This is a video about controlling shot shape, recognizing errors, and creating good ball reaction and good matchups to help you increase your carry percentage when you hit the pocket
Knocking All 10 Pins Down to Strike Does Not Have to Look Great to be Effective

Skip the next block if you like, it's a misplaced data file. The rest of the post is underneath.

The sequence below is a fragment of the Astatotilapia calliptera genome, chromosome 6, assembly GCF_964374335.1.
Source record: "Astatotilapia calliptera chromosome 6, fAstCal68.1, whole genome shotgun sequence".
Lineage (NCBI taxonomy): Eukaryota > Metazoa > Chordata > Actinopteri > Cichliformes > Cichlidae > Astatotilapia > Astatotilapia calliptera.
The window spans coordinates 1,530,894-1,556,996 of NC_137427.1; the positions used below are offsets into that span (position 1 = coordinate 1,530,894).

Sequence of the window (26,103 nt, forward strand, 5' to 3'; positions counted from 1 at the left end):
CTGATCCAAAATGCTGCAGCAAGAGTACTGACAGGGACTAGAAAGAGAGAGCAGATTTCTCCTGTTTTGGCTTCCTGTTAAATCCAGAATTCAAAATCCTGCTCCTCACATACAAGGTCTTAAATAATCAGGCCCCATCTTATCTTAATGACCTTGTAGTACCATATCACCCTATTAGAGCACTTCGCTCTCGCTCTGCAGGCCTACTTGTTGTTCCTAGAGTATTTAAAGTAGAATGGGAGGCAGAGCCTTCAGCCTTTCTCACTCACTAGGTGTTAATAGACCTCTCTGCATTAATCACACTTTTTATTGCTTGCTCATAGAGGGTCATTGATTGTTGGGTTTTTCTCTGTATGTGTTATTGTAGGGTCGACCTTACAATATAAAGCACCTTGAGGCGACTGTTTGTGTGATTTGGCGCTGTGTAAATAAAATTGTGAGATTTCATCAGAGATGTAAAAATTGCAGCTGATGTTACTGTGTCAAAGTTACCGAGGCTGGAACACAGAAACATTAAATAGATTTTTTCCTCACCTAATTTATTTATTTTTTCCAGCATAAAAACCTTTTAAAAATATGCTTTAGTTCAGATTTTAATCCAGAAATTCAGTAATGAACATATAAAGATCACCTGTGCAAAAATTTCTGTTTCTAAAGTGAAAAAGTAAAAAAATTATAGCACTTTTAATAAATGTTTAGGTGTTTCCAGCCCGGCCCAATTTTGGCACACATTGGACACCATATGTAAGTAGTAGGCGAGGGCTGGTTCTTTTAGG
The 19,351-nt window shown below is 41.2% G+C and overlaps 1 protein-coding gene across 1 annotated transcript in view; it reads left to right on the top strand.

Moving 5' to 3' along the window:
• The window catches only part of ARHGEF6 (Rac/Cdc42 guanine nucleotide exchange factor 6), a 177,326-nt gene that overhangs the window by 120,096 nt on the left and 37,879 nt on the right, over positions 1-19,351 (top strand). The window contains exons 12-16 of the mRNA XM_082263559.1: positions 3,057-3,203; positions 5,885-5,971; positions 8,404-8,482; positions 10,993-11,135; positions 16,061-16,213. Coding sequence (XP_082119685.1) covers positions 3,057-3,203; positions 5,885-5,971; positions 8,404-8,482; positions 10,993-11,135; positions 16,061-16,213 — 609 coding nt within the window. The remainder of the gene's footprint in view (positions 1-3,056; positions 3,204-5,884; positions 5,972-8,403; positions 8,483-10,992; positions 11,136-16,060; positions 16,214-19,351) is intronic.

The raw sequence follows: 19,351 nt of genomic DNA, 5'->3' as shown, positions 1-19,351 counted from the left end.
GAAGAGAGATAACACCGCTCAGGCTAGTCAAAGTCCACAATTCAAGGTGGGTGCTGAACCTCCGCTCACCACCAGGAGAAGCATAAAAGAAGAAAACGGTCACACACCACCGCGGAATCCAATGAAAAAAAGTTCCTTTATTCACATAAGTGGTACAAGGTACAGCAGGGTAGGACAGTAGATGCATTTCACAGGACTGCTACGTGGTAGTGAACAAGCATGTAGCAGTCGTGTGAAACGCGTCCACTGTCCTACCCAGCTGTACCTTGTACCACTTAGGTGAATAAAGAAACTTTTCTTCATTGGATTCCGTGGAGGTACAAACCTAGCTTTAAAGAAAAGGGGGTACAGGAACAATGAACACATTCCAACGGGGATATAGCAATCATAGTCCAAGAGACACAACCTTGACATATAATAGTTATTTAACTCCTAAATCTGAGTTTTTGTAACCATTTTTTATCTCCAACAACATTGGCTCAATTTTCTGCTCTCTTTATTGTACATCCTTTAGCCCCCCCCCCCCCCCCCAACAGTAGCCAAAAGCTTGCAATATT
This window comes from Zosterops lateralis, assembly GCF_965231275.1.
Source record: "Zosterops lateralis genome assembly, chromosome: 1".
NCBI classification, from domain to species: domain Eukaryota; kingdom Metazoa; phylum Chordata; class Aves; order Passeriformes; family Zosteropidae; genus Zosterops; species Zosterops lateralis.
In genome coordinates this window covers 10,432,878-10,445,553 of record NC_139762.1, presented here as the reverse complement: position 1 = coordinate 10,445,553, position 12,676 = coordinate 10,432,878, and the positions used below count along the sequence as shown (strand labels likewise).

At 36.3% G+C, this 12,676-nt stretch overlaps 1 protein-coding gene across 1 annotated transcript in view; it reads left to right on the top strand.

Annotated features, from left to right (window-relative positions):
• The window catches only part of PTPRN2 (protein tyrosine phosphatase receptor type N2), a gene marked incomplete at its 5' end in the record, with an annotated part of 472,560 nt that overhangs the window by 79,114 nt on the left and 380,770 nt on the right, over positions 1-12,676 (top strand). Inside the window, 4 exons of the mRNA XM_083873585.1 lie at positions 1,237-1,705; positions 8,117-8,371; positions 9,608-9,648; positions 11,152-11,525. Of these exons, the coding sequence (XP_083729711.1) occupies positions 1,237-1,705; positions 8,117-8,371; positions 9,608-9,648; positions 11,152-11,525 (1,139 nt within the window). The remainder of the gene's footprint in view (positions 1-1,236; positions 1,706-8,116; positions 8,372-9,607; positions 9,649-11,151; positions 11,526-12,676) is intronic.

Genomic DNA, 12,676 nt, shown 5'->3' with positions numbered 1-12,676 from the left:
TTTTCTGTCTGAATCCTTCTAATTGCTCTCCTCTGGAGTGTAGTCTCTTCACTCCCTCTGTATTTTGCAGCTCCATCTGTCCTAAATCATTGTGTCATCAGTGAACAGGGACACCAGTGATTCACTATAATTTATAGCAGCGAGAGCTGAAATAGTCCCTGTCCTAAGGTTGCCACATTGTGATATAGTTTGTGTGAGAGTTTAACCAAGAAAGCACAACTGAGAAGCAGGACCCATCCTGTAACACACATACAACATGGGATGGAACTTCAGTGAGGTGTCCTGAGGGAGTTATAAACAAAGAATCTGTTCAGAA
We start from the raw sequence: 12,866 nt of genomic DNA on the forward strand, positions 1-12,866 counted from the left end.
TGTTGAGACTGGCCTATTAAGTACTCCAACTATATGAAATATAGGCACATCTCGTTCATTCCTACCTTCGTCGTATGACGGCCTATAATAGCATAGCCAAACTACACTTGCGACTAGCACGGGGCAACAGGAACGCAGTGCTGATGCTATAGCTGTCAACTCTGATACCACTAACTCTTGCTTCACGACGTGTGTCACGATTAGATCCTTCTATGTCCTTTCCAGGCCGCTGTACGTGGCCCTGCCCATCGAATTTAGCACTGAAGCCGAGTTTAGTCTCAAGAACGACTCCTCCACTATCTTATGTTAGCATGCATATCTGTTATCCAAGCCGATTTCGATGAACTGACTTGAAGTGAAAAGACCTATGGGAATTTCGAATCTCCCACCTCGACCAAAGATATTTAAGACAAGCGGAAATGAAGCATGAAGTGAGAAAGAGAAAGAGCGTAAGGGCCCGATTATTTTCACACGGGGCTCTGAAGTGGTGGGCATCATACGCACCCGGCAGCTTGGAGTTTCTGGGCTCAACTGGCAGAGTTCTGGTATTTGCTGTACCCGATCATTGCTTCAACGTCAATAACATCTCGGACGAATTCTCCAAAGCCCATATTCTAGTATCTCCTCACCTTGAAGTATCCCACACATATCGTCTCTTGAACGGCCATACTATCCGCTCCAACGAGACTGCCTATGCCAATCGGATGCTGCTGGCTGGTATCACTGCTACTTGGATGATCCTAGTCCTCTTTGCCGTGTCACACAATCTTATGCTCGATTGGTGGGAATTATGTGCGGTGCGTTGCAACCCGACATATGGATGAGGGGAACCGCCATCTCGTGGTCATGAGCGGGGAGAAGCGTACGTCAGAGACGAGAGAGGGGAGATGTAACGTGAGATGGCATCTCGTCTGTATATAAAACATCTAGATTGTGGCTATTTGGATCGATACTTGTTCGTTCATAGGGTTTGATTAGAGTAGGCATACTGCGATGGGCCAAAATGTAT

Hey and thanks for joining me for another video, this will be slightly controversial depending on who you are, who you talk to, what your personal ideals are, and kind of what skill level you’re at. Throughout the video I’m going to feature both Angel and I showing you both poor carry and then great carry with a handful of different balls to show you that you have a vast amount of control over your pin carry. Great carry doesn’t necessarily have to be impressive carry, if the pins are at least going down no matter how sloppy it looks, that’s a good sign. May not be a great sign and you may need to further adjust to tighten it up a little, but especially on weaker looking hits, if they’re going down instead of still standing up, that means you’re doing a lot of things right. This was something I mentioned and talked a bit to Tish Johnson about in my latest 30 Clean episode, be sure to check that out, we had a great conversation, and it’s the old school ability to just get the pins down. I hear way too many people say they got tapped all night or carry sucked and will whine about it, then on the other side, some people will be happy with their shot-making despite the bad carry and ramble on about some trusting the process nonsense. You do have to trust the process, you just have to make sure it’s the right process. Most of the time though the “trust the process” people are the ones that think that bowling is 100% about drills and execution and that when they’re good enough, the pins will respect their skill and just fall down. That’s not how it works, if you go back and watch some of the old PBA shows way back when where they’re throwing urethane or plastic and the pins are kind of splashing everywhere, it looks awful, but the pins are still falling down. That’s because despite not having big rev rates, reactive balls, or perfect form by a long shot, they knew how to just flat BOWL.